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PostPosted: Sun Jan 19, 2014 11:42 am 
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Location: RBK
http://www.bbc.co.uk/news/education-25798659

Some body going bonkers or looking for more business for their independent schools.


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PostPosted: Sun Jan 19, 2014 11:58 am 
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http://www.smf.co.uk/files/2613/9009/3422/20130119_Seldon_Schools_United_Web.pdf
This is the report from the think tank based in London

Looks like one ceiling at £80K and another one at £200k in terms of joint income. 1% of the population has a dual income of £200k and the report suggests that those parents who have kids in the top state schools should pay fees equal to this being paid in private sector..


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PostPosted: Sun Jan 19, 2014 1:13 pm 
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Joined: Tue Dec 06, 2011 11:23 am
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Location: Essex
sbarnes wrote:
http://www.smf.co.uk/files/2613/9009/3422/20130119_Seldon_Schools_United_Web.pdf
This is the report from the think tank based in London

Looks like one ceiling at £80K and another one at £200k in terms of joint income. 1% of the population has a dual income of £200k and the report suggests that those parents who have kids in the top state schools should pay fees equal to this being paid in private sector..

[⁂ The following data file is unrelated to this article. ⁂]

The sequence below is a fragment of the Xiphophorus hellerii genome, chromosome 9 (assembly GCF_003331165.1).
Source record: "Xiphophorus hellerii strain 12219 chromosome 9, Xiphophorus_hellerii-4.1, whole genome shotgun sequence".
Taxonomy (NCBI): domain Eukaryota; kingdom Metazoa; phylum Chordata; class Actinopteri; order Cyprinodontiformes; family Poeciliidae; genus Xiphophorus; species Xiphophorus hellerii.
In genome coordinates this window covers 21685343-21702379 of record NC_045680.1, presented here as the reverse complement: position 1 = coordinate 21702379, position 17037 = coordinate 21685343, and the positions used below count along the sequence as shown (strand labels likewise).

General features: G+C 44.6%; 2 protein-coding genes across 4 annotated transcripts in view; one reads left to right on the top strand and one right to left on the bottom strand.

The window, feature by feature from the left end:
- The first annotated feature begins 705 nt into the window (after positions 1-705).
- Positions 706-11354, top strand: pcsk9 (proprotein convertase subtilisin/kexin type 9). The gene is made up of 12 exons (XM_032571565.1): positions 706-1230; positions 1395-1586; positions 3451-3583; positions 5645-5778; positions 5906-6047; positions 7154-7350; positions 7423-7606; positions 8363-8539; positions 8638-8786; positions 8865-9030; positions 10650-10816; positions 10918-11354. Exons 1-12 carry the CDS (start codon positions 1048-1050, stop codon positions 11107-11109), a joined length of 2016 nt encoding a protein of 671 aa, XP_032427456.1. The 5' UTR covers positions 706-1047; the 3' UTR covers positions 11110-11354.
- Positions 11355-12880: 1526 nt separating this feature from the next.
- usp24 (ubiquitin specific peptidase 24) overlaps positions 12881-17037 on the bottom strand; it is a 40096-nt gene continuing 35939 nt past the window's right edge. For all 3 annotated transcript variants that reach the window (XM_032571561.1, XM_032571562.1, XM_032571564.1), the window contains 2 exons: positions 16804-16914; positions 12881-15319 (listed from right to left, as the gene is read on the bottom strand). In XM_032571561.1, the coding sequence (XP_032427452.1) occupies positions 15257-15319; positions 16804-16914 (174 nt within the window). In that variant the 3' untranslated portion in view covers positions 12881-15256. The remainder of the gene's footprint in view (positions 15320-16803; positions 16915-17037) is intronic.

I have absolutely no problem with this, as long as that 20k a year is before tax so if you make 60k a year the tax office taxes you at 40k a year whilst paying the school fee years...like that would happen :lol: :lol: :lol: :lol: :lol:


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PostPosted: Sun Jan 19, 2014 1:17 pm 
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It is a shame that the only publicity this report is likely to see will relate to the proposed charge - which will no doubt see a flurry of outraged letters to newspaper editors tomorrow. There are 60 pages there and only one or two talk about this proposal. Seldon has a mix of the pragmatic and the slightly insane, as ever, but the deeper issues of dreadful inequality in our system are ones which will not go away - it is really sad if the press can't see beyond the clearly controversial notion of charging the middle classes and to the issues which lie behind it. Seldon is always going to have a particular take on the matter which won't involve doing away with private schooling, given his own vested interests there, but the report makes an interesting introduction to the idea that we can't go on as we are. As he says,
Quote:
By 2010, independent schools had few friends left amongst academics, commentators and virtually no friends in high places in politics. Report after report, showing the advantage that an independent school education provides, has meant that most now would agree with the columnist David Aaronovich that the schools offer ‘an immoral advantage that is getting ever more exclusive.’

He goes further then, going on to address the middle class stranglehold on good state schools is helping to establish a link between independents and high-performing (often selective) state schools which I think is necessary and overdue- until this 'uniquely British problem' as he calls it, is addressed head on, our society will continue to perpetuate the pernicious inequity and inequality which poisons any notion of education reform. His solutions are radical and probably unworkable, but we need to listen to the reasons he is proposing them, imho, and not get hung up on the idea we might have to open our wallets.


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PostPosted: Sun Jan 19, 2014 4:08 pm